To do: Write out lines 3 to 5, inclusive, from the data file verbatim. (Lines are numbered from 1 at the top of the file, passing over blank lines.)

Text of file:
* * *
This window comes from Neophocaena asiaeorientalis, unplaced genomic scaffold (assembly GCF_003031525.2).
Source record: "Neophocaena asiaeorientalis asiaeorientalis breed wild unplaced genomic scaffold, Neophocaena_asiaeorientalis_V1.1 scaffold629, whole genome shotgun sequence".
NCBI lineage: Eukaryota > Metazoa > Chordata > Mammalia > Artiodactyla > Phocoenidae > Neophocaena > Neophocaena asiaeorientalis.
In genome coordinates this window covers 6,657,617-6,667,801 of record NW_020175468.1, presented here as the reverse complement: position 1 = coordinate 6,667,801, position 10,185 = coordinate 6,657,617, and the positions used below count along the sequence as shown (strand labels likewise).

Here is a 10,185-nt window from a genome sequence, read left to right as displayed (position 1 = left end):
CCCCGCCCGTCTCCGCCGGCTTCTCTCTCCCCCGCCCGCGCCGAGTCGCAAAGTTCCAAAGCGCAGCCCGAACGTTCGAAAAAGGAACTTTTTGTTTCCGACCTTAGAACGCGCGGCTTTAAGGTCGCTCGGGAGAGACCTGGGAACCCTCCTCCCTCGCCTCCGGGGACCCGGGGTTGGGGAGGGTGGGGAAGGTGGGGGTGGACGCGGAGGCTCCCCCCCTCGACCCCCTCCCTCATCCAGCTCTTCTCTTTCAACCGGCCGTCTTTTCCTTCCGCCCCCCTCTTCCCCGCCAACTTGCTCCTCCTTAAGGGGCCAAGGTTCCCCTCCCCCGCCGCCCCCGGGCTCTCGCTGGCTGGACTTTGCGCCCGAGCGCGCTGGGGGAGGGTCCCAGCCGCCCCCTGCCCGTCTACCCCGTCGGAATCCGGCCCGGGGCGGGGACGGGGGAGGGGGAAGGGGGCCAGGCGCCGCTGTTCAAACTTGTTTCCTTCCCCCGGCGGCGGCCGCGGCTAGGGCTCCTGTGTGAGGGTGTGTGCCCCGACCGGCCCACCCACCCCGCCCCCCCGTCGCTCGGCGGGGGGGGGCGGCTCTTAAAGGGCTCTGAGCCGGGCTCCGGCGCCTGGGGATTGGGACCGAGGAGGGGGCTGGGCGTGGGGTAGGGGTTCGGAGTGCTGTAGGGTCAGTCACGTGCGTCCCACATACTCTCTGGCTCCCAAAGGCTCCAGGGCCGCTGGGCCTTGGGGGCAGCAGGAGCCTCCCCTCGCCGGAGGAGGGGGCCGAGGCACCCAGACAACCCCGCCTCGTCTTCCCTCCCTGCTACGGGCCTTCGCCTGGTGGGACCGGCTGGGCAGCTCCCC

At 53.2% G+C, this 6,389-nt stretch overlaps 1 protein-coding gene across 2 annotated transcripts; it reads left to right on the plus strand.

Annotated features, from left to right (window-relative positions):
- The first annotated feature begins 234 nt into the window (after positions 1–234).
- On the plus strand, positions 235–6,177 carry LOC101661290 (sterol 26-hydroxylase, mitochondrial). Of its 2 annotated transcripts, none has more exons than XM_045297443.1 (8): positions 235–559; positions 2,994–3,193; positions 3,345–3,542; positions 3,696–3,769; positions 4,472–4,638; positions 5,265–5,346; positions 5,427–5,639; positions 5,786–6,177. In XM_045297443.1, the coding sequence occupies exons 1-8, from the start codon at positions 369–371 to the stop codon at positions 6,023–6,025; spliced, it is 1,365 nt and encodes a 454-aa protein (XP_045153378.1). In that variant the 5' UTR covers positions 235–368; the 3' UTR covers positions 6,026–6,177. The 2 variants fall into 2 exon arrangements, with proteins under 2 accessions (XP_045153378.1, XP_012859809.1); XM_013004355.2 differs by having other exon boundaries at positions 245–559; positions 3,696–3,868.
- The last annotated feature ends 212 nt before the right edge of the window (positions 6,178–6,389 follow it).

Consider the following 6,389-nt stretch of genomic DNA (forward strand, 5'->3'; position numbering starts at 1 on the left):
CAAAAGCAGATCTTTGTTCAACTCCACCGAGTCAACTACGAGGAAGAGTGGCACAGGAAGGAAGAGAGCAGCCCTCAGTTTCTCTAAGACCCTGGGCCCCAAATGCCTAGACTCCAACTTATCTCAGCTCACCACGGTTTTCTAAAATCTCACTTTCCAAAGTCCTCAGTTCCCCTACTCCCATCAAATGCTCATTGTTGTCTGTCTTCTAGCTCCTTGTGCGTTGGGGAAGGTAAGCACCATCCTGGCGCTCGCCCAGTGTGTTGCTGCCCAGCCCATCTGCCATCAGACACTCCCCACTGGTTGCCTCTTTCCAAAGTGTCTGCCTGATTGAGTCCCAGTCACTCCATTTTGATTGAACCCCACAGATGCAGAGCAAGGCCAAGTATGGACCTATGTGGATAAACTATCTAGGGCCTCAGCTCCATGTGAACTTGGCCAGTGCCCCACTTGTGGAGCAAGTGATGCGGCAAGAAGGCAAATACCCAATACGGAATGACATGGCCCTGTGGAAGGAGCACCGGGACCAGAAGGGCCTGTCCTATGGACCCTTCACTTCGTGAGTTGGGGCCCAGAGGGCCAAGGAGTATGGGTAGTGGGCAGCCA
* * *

NCBI lineage: Eukaryota > Metazoa > Chordata > Mammalia > Artiodactyla > Phocoenidae > Neophocaena > Neophocaena asiaeorientalis.
In genome coordinates this window covers 6,657,617-6,667,801 of record NW_020175468.1, presented here as the reverse complement: position 1 = coordinate 6,667,801, position 10,185 = coordinate 6,657,617, and the positions used below count along the sequence as shown (strand labels likewise).

Here is a 10,185-nt window from a genome sequence, read left to right as displayed (position 1 = left end):